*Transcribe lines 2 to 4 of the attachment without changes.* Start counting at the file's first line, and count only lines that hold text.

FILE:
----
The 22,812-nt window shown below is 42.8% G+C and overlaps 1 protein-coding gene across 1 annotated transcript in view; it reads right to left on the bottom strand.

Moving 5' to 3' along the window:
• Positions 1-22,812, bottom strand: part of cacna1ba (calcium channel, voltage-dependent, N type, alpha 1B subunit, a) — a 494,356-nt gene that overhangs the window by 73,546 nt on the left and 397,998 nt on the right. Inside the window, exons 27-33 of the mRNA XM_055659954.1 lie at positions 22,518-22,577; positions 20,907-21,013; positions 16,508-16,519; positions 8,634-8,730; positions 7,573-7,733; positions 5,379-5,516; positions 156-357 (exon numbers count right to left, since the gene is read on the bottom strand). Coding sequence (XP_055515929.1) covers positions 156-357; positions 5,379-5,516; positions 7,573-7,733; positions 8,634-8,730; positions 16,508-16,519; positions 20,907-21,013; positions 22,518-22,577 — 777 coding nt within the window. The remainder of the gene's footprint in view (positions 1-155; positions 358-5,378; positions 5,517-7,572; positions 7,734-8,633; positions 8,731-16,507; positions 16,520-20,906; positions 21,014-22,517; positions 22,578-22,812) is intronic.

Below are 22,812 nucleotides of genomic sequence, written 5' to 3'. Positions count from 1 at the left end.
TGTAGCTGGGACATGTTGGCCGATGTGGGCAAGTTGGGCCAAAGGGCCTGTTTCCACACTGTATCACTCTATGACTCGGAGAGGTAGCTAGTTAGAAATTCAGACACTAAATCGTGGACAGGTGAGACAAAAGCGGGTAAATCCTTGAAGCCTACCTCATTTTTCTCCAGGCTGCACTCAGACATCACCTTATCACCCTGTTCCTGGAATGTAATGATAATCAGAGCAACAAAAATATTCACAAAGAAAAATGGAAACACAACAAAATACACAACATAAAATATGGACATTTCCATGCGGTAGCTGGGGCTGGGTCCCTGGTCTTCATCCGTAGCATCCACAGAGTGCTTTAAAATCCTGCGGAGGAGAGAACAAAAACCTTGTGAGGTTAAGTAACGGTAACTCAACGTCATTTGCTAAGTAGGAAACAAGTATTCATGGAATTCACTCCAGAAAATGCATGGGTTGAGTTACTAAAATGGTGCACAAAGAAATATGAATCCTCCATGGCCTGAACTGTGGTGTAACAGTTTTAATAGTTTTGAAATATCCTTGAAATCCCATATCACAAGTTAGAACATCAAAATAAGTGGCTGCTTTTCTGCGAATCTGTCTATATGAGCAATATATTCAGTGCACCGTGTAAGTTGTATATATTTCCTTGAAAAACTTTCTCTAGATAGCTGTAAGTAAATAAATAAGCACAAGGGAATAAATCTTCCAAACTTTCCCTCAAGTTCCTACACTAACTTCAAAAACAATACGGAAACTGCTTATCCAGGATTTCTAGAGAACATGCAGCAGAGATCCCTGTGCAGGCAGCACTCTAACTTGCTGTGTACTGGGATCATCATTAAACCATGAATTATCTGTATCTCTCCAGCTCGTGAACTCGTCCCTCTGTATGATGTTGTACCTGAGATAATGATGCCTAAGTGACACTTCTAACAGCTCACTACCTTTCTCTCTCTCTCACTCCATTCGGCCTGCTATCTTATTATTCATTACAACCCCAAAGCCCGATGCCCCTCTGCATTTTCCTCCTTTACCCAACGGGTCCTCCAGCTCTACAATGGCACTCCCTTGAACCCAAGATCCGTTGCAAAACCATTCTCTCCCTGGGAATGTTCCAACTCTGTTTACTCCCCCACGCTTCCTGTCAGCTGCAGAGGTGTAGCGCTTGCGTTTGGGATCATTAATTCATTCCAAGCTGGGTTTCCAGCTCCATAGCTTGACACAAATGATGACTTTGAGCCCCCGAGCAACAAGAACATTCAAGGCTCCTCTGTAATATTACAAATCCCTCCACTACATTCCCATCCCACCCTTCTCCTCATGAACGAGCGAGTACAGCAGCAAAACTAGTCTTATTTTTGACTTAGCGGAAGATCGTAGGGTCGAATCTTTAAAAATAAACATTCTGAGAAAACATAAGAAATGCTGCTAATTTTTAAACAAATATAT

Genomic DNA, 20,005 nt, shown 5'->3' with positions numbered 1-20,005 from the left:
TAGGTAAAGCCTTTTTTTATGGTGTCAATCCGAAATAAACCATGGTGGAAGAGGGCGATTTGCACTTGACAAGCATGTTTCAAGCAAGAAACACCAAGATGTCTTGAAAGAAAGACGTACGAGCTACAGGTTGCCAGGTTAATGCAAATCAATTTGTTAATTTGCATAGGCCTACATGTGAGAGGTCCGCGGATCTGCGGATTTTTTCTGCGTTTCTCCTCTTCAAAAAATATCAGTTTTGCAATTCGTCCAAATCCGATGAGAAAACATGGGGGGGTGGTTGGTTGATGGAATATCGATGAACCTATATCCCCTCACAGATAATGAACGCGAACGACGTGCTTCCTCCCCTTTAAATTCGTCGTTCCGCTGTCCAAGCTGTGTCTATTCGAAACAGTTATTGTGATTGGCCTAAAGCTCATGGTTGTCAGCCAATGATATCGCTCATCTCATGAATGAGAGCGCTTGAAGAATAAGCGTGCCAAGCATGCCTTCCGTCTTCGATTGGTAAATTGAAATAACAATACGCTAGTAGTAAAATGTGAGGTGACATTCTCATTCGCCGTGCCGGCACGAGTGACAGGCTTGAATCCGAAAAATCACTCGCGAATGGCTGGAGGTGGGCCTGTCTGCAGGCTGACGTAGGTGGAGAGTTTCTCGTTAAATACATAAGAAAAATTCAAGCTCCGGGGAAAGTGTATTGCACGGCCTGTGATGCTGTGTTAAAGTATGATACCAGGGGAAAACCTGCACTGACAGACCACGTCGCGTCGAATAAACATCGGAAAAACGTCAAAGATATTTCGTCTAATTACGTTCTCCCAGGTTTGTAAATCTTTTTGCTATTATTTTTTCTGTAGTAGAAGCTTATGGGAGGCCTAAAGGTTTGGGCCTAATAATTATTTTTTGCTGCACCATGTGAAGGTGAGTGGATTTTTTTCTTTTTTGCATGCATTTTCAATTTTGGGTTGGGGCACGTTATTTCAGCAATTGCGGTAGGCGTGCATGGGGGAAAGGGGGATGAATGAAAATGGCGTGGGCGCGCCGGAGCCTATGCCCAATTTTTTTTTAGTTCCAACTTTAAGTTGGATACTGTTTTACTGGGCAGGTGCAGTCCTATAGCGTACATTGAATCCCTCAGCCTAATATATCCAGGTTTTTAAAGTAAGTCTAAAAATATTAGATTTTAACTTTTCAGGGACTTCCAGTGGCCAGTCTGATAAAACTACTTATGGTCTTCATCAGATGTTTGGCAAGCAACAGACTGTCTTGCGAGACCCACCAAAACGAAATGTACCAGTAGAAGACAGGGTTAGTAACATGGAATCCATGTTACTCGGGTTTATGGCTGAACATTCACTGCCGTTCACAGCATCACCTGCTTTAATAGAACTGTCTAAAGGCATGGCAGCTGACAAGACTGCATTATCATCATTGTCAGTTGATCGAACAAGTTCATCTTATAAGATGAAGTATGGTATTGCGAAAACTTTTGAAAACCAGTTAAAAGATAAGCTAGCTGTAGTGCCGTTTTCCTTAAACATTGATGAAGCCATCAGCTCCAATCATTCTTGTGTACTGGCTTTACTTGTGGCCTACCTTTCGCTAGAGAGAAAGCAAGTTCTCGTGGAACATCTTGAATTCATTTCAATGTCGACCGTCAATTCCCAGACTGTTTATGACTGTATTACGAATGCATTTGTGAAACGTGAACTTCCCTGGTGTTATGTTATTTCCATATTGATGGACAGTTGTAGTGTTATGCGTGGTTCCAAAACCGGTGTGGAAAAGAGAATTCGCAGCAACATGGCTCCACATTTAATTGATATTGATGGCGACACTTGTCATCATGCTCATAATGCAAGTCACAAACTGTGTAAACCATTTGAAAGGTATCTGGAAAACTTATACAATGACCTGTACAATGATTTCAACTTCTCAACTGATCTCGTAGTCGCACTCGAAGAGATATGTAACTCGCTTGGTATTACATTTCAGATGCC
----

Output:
Moving 5' to 3' along the window:
• Positions 1-22,812, bottom strand: part of cacna1ba (calcium channel, voltage-dependent, N type, alpha 1B subunit, a) — a 494,356-nt gene that overhangs the window by 73,546 nt on the left and 397,998 nt on the right. Inside the window, exons 27-33 of the mRNA XM_055659954.1 lie at positions 22,518-22,577; positions 20,907-21,013; positions 16,508-16,519; positions 8,634-8,730; positions 7,573-7,733; positions 5,379-5,516; positions 156-357 (exon numbers count right to left, since the gene is read on the bottom strand). Coding sequence (XP_055515929.1) covers positions 156-357; positions 5,379-5,516; positions 7,573-7,733; positions 8,634-8,730; positions 16,508-16,519; positions 20,907-21,013; positions 22,518-22,577 — 777 coding nt within the window. The remainder of the gene's footprint in view (positions 1-155; positions 358-5,378; positions 5,517-7,572; positions 7,734-8,633; positions 8,731-16,507; positions 16,520-20,906; positions 21,014-22,517; positions 22,578-22,812) is intronic.

Below are 22,812 nucleotides of genomic sequence, written 5' to 3'. Positions count from 1 at the left end.